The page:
- The Washington Times - Thursday, March 19, 2009

LONDON (AP) - World stock markets were mostly higher Thursday on guarded optimism the U.S. Federal Reserve’s bold $1.2 trillion spending plan would bring a quicker end to the worst global slowdown in decades.

By noon in mainland Europe, Britain’s FTSE 100 was up 1.5 percent to 3,862.11, Germany’s DAX advanced 1.6 percent to 4,061.83, and France’s CAC 40 grew 1.1 percent to 2,789.48.

Their rise followed overnight gains on Wall Street after the U.S. central bank said it would pump more than $1 trillion into economy. The Fed plans to buy up to $300 billion long-term government bonds and some $750 billion in mortgage-backed securities, which would help revive the country’s sagging housing market.

The measures _ aimed at propping up demand and spending in the U.S. by driving down borrowing costs for consumers and companies alike _ stunned investors around the world. The Fed hasn’t set out to influence long-term interest rates by buying long-term bonds since the 1960s.

“The markets are responding favorably to signs the central banks are taking more aggressive action to boost the supply of money available for borrowing in the economy,” said Andrew Bell, head of research at Rensburg Sheppards, an investment management company in Britain. “I don’t think people are euphoric _ I think people realize the economy’s got pressure, but sentiment a couple of weeks ago was so steeped in gloom that the small piece of good news has begun turning things around.”

Most Asian markets posted small gains following the Fed’s surprise move, but Japanese exporters got whacked as the dollar tumbled against the yen.

And Wall Street appeared to be ready to give up some of its gains Thursday ahead of a key reading on unemployment, which is expected to show a slight dip in new workers filing for unemployment benefits. Dow Jones industrial average futures fell 0.3 percent to 7,417, Standard & Poor’s 500 index futures declined 0.3 percent to 788.90, and Nasdaq 100 index futures slipped 0.4 percent to 1,208.25.

In Europe, banking stocks were major gainers. Barclays rose 14 percent, Lloyds Banking Group jumped 16 percent, BNP Paribas climbed 4 percent and Deutsche Bank added 9 percent.

Bell said there were signs that sentiment toward the financial sector had become “less aggressive.” “The banking sector has had a lot of capital put into it and one day the market will decide that enough capital has been put in and it won’t go belly-up and it will be able to promote recovery,” he said.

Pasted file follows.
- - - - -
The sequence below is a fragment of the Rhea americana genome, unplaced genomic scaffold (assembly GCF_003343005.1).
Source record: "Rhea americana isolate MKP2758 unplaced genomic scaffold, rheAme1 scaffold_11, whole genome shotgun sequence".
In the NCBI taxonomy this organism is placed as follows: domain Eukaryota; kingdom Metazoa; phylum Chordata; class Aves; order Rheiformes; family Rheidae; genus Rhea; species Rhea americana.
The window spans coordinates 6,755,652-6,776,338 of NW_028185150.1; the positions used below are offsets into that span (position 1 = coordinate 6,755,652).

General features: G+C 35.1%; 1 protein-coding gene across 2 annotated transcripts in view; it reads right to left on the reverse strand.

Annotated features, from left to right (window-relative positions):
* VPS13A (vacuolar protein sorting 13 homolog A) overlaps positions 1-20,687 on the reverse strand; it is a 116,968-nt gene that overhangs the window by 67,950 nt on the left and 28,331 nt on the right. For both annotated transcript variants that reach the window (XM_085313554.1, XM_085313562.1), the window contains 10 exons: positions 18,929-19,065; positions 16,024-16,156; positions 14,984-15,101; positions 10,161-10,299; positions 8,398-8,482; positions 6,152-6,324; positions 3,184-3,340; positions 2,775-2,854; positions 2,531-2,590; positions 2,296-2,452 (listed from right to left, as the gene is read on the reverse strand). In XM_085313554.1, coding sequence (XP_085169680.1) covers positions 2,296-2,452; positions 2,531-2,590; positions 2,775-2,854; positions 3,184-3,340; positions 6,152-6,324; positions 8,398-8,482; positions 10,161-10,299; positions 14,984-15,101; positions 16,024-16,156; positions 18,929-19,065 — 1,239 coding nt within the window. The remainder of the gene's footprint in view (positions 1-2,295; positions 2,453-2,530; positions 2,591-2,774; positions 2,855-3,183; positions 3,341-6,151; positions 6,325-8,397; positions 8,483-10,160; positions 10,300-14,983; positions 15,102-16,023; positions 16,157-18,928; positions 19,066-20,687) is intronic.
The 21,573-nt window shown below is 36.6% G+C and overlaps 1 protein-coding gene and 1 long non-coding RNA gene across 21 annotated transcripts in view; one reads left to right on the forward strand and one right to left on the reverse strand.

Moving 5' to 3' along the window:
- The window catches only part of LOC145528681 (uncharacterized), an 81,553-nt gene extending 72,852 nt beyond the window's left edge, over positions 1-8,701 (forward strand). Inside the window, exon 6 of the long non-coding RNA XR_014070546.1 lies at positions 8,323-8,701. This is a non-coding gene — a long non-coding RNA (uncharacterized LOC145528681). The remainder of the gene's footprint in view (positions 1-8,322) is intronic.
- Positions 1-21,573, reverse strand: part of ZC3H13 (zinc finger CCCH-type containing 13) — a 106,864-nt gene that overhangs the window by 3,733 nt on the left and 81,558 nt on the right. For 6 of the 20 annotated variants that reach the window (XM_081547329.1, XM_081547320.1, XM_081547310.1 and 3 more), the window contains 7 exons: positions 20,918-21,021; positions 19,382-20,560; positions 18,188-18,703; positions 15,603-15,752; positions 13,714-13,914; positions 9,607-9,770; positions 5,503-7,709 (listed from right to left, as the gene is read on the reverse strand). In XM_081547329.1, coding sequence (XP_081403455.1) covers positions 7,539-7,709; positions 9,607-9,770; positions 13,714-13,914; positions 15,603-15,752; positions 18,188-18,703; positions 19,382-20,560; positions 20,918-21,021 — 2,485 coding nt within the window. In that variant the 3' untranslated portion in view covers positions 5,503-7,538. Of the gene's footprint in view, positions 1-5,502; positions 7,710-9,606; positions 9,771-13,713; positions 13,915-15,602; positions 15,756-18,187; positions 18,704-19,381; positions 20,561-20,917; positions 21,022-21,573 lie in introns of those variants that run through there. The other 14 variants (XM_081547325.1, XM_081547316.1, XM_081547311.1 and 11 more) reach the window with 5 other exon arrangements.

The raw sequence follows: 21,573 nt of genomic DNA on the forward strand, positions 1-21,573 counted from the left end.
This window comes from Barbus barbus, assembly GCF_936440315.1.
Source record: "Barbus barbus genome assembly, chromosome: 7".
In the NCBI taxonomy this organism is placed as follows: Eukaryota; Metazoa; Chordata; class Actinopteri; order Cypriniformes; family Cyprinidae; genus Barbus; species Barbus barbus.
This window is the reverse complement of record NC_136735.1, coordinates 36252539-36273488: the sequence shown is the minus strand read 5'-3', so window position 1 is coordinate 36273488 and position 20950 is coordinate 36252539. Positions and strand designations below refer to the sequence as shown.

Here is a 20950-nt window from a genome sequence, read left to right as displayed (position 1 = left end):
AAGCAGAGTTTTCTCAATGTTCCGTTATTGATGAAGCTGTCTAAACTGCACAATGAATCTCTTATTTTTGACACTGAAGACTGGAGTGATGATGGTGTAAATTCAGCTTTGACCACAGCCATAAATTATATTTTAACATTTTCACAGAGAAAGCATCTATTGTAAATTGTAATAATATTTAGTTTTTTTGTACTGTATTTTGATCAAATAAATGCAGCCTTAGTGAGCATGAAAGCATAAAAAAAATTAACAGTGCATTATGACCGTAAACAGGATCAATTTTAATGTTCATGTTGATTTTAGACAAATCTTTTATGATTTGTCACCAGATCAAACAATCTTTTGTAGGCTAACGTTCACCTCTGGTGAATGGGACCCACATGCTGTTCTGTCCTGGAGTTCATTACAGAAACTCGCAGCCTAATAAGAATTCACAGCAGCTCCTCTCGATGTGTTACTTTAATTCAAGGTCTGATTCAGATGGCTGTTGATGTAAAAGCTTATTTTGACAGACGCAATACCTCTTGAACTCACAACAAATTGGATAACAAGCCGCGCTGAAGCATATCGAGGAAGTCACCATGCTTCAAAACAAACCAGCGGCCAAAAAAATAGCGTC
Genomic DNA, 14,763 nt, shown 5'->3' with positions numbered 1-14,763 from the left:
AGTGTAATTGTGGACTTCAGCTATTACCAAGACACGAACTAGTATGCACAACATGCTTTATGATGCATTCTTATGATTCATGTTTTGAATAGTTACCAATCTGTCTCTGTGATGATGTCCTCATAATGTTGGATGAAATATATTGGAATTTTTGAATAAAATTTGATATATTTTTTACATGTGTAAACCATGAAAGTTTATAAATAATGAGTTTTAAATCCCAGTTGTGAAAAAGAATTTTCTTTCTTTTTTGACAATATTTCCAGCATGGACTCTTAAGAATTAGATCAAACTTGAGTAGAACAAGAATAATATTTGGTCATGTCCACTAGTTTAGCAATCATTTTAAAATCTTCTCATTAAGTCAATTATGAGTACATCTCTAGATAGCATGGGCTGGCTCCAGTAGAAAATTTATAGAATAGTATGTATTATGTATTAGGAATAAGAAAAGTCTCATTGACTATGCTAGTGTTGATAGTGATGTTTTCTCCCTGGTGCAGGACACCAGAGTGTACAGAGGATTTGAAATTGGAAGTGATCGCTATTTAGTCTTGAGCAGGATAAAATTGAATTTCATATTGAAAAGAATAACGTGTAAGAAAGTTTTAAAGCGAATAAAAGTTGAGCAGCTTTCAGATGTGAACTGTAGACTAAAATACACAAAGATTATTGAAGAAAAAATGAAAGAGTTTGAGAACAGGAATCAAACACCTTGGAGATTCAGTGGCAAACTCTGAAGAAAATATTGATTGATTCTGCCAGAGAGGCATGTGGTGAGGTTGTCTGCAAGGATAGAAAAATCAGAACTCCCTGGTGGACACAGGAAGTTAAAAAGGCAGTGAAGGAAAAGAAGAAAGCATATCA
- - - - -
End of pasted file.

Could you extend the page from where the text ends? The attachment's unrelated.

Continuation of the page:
“I don’t know whether we’re living through a sunny period between thunderstorms or whether we’re going towards the start of spring, but whichever is the case the people in the market who are saying ‘these assets are cheap’ are getting a bit of a hearing,” he added.

In Asia, most markets were buoyed after Wall Street gained for a sixth time in seven days on the Fed’s move. But while anything to support Western demand might help Asia’s export-reliant economies, analysts worried the ambitious scope of the Fed’s plans could signal U.S. economic prospects are even worse that originally thought.

“I think the desperate measures are a reflection of desperate times,” said Ben Pedley, Hong Kong-based managing director of LGT Investment Management Ltd., part of a European-based asset manager that administers some $81 billion.

“The fact that the Fed is taking these extraordinary measures may actually be a sign of just how bad things are to come in the U.S., and that’s bad news for Asia and Asia’s exporters,” he said.

Lingering anxiety about the U.S. economy and the central bank’s plan was underscored in three of Asia’s leading markets.

In Tokyo, the Nikkei 225 stock average lost 26.21 points, or 0.3 percent, to 7,945.96 as the Fed’s action weighed on the dollar and pulled back exporters like Toyota and Honda. Hong Kong’s Hang Seng gained 13.75, or 0.1 percent, to 13,130.92, in up-and-down trade, but South Korea’s Kospi closed down 0.7 percent at 1,161.81.

Mainland China’s Shanghai index rose almost 2 percent, while benchmarks in Australia, India, Singapore, Malaysia and Thailand all advanced.

The dollar’s drop against the yen hit Japan’s stock market as investors bet the Fed’s plan would expand dramatically the money supply and stoke inflation. The dollar fell to 95.72 yen from nearly 99 yen the day before. The euro was higher at $1.3505.

Honda shed 3 percent and Toyota was off 2.2 percent. A stronger yen erodes exporters’ income from overseas sales.

On Wednesday, the Dow Jones industrial average rose 1.2 percent to 7,486.58. The Standard & Poor’s 500 index added 2.1 percent to 794.35, and the Nasdaq composite index rose 2 percent to 1,491.22.

Oil prices rose in European trade, with benchmark crude for April delivery up $2.31 to $50.45 a barrel. On Wednesday, the contract fell $1.02 to settle at $48.14.


AP business writer Jeremiah Marquez in Hong Kong contributed to this report.

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